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                        You're more likely to die here than live.... Anyone who has ever been a student will probably have made the all time big mistake of moving into a shite house. The first house I ever moved into was a kip, not to mention a death-trap. When we first went round to see it, we didn’t really look at it properly at all. It was cheap rent and that was all I needed to know. My room was downstairs with double doors leading into a barber shop at the front (the barber was the landlords brother) I was woken up every morning at 8am with music what a head wrecker. Lots of stuff didn’t work when we moved in and we needed a variety of workmen (electrician, plumber, carpet fitter) Well surprise surprise these all turned out to be the same bloke. In fact one of the plumbers that came round said he hadn’t installed a boiler like ours since he was 17 (he was about 55) I won’t go into the details as I’m sure you all have stories of mould, slugs and broken down heating. I finally moved out when the heating had been broken for 6 weeks and the washing machine for 4 weeks, then we had no hot-water and there was a burning smell coming from the shower. The advice I can give is When Looking For A House Always look carefully – just ‘cos it’s cheap doesn’t mean it’s cheerful, a couple of quid extra a week is worth it in the long run Look at the ceilings and walls for signs of damp Check what kind of heating there is – if it’s plug-in electric heaters in every room, you can be guaranteed to be cold and faced with a huge electric bill – not to mention how dangerous they can be While you’re there check that everything’s working i.e. heating, running water, alarm, check that that the toilet flushes (I’ve had a bad experience with that :o) Also an important thing to remember is to look for power points , there are often very few in old houses, sometimes the bedrooms won’t have any at all. Consider how far away you are from the university and the kind of area you’re in. A nice house in a bad area isn’t going to be much comfort to you if you repeatedly get broken into. Always ask for safety certificates you are legally entitled to them Remember that your landlord has to give you 24 hours notice before coming round and walking in when s/he feels like it is completely out of order. You’re paying rent so it’s your house. Check to see if the your gas and electric is on a meter, this may be handy if you’re moving in with people you don’t know or people you don’t trust to cough up for the bills. On the other hand it will work out more expensive in the long run If you think your landlord is taking the piss – don’t stand for it. You can get environmental health to come round and check the house and tell you what you’re legally entitled to. For example I was within my rights to demand a window to be put in in the kitchen. (We didn’t have one!) somehow I thought moving out would be easier. If you think your landlord will not give you back your bond then you are legally entitled to hold back this amount in rent if you believe s/he isn’t going to give it back. Always ask who pays the water bill - the landlord does not have to do this, but if s/he says they will then make sure it’s in your contract.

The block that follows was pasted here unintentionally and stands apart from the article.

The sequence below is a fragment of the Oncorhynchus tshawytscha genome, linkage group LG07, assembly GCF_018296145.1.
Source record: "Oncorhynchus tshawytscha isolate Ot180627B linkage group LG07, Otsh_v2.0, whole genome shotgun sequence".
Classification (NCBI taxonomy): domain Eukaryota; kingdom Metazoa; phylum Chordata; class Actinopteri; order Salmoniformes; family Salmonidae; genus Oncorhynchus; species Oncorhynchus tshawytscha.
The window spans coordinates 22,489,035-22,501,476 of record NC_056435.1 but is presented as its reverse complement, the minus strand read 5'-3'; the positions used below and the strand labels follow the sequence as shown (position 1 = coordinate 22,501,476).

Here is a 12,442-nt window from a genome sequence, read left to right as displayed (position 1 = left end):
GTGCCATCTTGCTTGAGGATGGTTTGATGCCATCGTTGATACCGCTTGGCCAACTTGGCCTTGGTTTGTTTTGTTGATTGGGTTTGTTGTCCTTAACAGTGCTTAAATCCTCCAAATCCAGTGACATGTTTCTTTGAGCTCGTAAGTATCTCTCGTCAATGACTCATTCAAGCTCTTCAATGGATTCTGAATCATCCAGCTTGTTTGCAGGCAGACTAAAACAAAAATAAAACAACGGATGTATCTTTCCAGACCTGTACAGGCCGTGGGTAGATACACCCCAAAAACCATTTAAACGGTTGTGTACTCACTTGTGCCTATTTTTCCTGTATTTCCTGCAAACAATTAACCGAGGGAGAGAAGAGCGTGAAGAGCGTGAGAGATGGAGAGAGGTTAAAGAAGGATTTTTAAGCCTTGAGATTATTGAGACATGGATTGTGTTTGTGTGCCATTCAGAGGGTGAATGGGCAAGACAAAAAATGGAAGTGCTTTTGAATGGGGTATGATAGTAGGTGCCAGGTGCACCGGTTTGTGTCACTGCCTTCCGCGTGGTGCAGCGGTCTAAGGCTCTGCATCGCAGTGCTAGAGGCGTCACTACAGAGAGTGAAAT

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                          19.03.2001 20:00